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A Bird’s Eye View of Hook Mountain, Then and Now

by Peter Henry
Hook Mountain from Gedney St in NyackHave you ever seen a hawk flying through Nyack, towards the huge mountain that’s always looming in the north, and wondered, What does it see, hundreds of feet in the air? I have. And the answer is available, atop Hook Mountain. There, you can see Hudson Valley neighborhoods and landmarks, such as Nyack’s old high school, Rockland lake, and the Tappan Zee Bridge; each become miniscule, model versions of the actual structures. The view from the top of the Hook puts Nyack in a new perspective. But the Hook itself, with its winding hiking trail that extends from Rockland Lake in Valley Cottage, to Nyack Beach State Park, all the way to Haverstraw, and its ample animal and plant life, is itself a monument to behold.

 This large quarry was at the end of North Broadway in Upper Nyack, NY. At water's level are a number of sheds and other buildings, and a long pier into the Hudson River. On the slope are more buildings and equipment for the quarrying operation. Hook Mountain is almost bare of trees. Source: Nyack Library via HRVH.org

Hook Mountain, Then: This large quarry was at the end of North Broadway in Upper Nyack, NY. At water’s level are a number of sheds and other buildings, and a long pier into the Hudson River. On the slope are more buildings and equipment for the quarrying operation. Hook Mountain is almost bare of trees. Source: Nyack Library via HRVH.org


The mountain’s modern history began with New York’s Dutch settlers, who named it Verdrietige Hook, or “Tedious point,” for the far distance it stretched, and the strong winds that sailors would encounter whilst attempting to travel. Later, at the end of the 19th century, there were plans to deface and threaten the natural state of the mountain. Developers wanted to use the land to build quarries, which were springing up en masse at the time. However, due to vocal opposition from the public, as well as help from the president of the Palisades Interstate Park Commission George W. Perkins, the Hook was saved from development in 1911, when it became an official state park.
Making Hook Mountain part of the Palisades Interstate Park, though, did not cease all threats. For years, developers have sought to buy the land owned by the Sisters of Our Lady of the Christian Doctrine, and used as Marydell Faith and Life Center, which is tangentially connected to the Hook. This past winter, the Sisters ended speculation that the land might be developed by selling 39 acres to New York State as dedicated parkland. The state will create a permanent entrance on the south side of Hook Mountain, and will connect it to the Long Path. NYS Senator David Carlucci expressed sentiments similar to many Rockland residents when he applauded the decision, saying, “the example set by the Marydell Sisters is admirable, not only will our beloved state parks grow in size but we show once again that New York is a leader in environmental preservation.”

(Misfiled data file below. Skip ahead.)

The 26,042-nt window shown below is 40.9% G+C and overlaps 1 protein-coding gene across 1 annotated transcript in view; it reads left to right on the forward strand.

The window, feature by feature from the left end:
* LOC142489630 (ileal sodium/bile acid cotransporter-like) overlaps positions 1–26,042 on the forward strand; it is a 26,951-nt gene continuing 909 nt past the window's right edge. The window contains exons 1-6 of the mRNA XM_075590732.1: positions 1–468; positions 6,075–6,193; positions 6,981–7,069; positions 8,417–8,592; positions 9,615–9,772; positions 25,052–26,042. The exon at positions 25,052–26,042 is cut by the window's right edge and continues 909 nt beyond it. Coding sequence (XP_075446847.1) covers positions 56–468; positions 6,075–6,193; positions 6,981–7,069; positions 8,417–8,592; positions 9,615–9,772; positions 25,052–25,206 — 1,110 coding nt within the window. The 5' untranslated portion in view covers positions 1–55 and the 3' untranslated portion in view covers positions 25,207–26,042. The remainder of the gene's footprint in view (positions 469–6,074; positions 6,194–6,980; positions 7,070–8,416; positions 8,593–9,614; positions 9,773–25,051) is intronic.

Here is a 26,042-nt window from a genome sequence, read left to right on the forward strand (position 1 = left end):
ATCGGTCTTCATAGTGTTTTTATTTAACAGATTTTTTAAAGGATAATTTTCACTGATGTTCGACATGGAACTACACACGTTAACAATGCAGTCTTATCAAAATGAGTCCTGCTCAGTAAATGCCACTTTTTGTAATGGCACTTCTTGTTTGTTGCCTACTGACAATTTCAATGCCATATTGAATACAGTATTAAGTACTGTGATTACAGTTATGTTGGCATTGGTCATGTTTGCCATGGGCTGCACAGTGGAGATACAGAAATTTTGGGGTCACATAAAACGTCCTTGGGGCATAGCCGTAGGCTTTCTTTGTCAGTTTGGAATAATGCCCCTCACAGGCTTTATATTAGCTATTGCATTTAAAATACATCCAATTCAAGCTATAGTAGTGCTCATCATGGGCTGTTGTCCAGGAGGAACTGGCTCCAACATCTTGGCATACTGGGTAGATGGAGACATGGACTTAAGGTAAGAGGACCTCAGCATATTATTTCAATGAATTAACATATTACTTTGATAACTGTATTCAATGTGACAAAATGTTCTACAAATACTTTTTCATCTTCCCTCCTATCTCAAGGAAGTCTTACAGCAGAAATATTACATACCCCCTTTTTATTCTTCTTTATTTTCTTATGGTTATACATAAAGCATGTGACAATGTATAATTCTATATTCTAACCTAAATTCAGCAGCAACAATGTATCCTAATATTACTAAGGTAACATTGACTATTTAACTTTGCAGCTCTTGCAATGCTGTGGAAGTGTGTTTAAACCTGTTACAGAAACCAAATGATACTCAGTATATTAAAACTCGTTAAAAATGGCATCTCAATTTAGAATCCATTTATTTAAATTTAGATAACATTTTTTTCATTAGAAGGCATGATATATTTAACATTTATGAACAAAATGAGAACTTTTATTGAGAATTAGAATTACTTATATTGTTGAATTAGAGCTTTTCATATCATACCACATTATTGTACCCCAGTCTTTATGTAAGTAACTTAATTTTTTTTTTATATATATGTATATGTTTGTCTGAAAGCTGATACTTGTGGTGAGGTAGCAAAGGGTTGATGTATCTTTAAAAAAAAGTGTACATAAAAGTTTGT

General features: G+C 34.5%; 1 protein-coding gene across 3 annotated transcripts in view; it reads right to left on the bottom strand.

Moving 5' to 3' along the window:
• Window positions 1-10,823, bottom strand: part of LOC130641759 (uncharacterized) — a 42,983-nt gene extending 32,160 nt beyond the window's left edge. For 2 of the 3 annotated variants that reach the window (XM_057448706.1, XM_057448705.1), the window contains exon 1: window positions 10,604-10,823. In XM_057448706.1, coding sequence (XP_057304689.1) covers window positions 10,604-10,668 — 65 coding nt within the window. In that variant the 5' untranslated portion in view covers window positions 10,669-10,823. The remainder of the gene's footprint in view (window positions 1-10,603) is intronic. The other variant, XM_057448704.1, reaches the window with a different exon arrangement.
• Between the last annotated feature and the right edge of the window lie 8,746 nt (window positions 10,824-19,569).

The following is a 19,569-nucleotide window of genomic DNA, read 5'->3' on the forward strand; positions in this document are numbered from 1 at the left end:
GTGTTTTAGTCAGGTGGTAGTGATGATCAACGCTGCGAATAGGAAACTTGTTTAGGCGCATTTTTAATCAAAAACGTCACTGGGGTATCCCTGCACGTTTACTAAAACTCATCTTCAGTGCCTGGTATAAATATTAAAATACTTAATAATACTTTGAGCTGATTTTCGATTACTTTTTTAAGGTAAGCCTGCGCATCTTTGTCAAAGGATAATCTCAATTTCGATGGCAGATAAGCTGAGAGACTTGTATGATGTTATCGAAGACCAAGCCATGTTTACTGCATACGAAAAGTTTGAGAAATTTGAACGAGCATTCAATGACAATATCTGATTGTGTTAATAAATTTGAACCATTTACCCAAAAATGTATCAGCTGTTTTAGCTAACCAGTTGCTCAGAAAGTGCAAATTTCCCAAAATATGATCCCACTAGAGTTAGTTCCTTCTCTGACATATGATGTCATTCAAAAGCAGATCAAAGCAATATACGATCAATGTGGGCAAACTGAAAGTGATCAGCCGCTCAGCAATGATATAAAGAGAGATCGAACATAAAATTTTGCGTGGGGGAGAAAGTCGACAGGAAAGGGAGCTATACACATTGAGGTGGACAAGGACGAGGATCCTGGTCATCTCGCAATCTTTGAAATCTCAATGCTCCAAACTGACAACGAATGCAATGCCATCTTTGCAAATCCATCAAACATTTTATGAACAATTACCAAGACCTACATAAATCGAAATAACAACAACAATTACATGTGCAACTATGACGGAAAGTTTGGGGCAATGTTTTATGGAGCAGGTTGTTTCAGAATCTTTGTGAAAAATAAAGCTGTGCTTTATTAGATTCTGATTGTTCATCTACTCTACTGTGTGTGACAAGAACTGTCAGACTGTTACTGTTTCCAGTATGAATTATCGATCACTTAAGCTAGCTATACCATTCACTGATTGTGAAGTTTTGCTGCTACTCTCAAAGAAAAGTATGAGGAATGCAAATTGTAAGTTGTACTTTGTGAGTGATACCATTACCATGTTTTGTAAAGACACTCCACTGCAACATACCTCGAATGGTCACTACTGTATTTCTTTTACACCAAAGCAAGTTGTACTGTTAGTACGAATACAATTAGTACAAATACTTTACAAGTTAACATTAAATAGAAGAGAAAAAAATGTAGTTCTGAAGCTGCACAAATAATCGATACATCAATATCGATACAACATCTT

Bald Eagle peers down on Hook, 10/22/15. Photo Credit: Hook Mtn Hawk Watch.

The presence of large-winged birds flying around the Hook is palpable. Hook Mountain is one of the few local areas that has been preserved, so it’s no surprise that birds congregate there. And with the birds, who use the mountain as a migration area, come people. The Hook is a popular northeastern bird-watching area; it’s not hard to spot songbirds and hawks from atop the mountain.  Recently, a friend and I attempted to travel from one part of the Hook to another, and to see all of the natural wonders that the mountain held was breathtaking. Seeing Nyack from the perspective of a hawk is something that I’ll never grow tired of, and I look forward to experiencing that same feeling again, someday soon.
Peter Henry is a Nyack High School graduate, who is attending Emerson College for writing. 

Hiking Hook Mountain: How To Get There

From Upper Nyack: There are two places you can start to Hike The Hook adjacent to Nyack Beach State Park. This is also the entrance to the Long Path.

  • At the corner of N Midland Ave and Radcliff Drive: Follow North Broadway until *almost* the end of the road. Left on Larchmont Ave, left on Midland Ave. Entrance to the Long Path to Hike Hook Mountain is adjacent to the corner of Radcliff Rd and N Midland Ave. When you reach the top of the hill (you’ll hear 9W a few feet away!) turn right.
  • Near the corner of Palmer Drive and Radcliff Drive: Walk past the dead end at the end of Palmer Drive and turn left to join the Long Path. When you reach the top of the hill  turn right. This starting point is a few blocks West (uphill) from the N Midland And Radcliff Drive entry point.

From Rockland Lake: Go north on 9W from Nyack and take the first entrance into Rockland Lake (turn right). Make Follow signs to Rockland Lake Executive Golf Course. Trail head is adjacent to the parking lot. This is a shorter hike than the Long Path from Upper Nyack.
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